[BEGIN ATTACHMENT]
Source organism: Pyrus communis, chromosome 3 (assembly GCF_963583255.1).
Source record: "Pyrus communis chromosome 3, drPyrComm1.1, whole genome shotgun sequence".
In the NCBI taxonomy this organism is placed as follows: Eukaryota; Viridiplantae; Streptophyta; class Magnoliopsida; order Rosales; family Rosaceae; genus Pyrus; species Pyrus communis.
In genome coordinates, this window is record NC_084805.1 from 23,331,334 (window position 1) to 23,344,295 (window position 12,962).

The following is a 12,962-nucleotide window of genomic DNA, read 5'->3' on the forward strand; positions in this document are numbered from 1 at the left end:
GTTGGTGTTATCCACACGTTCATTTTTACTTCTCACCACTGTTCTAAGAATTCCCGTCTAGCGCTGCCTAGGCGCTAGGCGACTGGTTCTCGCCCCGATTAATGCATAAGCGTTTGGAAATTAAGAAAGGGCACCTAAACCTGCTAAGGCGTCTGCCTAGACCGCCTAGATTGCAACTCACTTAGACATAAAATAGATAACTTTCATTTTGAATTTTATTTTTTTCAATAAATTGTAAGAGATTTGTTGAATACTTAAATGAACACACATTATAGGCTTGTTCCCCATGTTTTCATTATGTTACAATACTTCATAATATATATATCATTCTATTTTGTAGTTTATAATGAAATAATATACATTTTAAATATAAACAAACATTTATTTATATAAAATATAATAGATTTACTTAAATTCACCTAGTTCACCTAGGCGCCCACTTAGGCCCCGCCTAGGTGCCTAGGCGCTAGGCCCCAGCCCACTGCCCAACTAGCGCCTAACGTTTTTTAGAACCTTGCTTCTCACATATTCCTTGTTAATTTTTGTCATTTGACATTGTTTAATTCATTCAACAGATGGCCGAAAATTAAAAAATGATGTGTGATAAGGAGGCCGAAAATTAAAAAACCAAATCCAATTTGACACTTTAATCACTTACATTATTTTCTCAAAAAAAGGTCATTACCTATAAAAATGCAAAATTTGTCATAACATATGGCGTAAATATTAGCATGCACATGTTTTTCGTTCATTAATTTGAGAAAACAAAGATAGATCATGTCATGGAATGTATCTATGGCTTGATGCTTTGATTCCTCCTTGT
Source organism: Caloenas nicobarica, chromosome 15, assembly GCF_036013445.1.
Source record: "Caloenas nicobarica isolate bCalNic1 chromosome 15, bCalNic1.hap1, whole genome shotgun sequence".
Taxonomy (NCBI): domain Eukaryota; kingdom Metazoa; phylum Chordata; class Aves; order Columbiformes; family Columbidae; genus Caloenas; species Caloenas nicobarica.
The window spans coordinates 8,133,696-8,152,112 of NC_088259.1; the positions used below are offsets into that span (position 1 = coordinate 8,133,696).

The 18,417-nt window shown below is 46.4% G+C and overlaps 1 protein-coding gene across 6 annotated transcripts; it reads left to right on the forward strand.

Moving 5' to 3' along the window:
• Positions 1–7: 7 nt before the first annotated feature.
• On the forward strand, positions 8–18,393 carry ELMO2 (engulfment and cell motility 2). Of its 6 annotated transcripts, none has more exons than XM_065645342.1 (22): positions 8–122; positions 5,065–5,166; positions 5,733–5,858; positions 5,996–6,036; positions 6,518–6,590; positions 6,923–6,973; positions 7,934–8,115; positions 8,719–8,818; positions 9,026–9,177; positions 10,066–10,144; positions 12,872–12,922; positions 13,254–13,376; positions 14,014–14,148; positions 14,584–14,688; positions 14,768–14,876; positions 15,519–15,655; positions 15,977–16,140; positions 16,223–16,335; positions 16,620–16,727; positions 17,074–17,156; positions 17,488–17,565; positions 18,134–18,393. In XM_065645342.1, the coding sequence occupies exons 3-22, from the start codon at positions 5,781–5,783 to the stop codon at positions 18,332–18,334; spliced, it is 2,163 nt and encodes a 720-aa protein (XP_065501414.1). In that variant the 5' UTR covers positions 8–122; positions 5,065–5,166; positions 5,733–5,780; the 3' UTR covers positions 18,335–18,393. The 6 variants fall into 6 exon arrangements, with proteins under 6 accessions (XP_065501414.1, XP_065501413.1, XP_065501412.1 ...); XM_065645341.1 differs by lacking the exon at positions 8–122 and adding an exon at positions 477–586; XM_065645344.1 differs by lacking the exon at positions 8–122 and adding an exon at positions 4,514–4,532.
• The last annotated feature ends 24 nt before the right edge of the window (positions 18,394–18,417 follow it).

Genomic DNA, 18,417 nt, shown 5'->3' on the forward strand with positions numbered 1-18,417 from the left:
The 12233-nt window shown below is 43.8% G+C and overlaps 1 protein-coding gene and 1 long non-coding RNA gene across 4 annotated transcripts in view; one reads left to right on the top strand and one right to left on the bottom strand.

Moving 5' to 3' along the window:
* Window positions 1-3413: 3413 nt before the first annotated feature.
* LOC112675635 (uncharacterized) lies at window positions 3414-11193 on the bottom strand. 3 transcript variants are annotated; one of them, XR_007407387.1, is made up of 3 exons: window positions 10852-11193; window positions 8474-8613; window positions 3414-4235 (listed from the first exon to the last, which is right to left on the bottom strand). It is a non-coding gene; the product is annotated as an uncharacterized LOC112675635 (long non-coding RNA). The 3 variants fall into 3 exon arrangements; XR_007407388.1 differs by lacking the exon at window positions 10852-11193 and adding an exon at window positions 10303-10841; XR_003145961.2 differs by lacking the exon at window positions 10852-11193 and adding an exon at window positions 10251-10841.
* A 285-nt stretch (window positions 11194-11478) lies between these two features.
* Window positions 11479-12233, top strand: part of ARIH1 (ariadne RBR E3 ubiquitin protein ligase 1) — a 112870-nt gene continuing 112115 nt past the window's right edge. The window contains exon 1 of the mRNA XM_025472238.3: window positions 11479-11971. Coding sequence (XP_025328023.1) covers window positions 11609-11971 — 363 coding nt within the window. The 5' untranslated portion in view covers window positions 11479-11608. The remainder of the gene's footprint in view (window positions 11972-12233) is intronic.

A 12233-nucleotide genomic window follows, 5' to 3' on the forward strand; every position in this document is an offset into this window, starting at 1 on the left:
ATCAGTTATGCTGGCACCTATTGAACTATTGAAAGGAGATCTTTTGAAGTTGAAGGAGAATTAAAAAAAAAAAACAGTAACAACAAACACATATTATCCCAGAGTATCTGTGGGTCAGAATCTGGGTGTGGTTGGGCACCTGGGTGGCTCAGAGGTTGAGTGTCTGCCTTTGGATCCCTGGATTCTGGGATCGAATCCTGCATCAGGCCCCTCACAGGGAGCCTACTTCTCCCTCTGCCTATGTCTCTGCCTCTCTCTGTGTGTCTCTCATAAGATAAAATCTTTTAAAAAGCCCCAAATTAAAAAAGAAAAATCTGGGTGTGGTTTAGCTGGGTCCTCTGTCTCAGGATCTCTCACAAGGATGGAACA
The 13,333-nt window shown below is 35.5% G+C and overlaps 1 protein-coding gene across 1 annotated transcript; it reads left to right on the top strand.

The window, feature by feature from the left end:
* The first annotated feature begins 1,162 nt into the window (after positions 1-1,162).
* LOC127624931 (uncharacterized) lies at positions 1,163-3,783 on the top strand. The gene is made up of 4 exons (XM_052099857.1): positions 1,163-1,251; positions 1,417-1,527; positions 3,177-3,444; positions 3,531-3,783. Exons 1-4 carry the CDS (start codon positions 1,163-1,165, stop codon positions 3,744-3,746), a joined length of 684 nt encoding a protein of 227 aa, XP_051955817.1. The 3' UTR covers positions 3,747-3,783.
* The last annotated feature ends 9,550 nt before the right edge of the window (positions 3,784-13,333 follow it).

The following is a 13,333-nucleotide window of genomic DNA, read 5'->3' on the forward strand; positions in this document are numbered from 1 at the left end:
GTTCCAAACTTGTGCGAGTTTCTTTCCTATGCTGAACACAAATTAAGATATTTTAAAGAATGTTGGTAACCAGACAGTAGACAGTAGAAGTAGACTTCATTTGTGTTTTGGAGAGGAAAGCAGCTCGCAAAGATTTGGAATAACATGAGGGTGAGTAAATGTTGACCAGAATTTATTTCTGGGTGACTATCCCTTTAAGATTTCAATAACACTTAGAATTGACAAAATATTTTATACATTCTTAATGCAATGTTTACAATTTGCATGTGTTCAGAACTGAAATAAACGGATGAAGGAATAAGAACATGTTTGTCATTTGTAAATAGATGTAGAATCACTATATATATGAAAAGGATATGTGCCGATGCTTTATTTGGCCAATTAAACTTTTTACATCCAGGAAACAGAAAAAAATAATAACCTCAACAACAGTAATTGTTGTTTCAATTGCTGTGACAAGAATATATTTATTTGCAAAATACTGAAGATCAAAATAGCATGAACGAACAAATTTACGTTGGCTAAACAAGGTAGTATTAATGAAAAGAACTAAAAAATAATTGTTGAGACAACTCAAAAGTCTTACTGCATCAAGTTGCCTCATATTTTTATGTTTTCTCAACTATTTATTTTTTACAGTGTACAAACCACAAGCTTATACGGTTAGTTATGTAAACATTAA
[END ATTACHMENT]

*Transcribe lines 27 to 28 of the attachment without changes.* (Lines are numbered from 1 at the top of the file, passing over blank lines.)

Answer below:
* The first annotated feature begins 1,162 nt into the window (after positions 1-1,162).
* LOC127624931 (uncharacterized) lies at positions 1,163-3,783 on the top strand. The gene is made up of 4 exons (XM_052099857.1): positions 1,163-1,251; positions 1,417-1,527; positions 3,177-3,444; positions 3,531-3,783. Exons 1-4 carry the CDS (start codon positions 1,163-1,165, stop codon positions 3,744-3,746), a joined length of 684 nt encoding a protein of 227 aa, XP_051955817.1. The 3' UTR covers positions 3,747-3,783.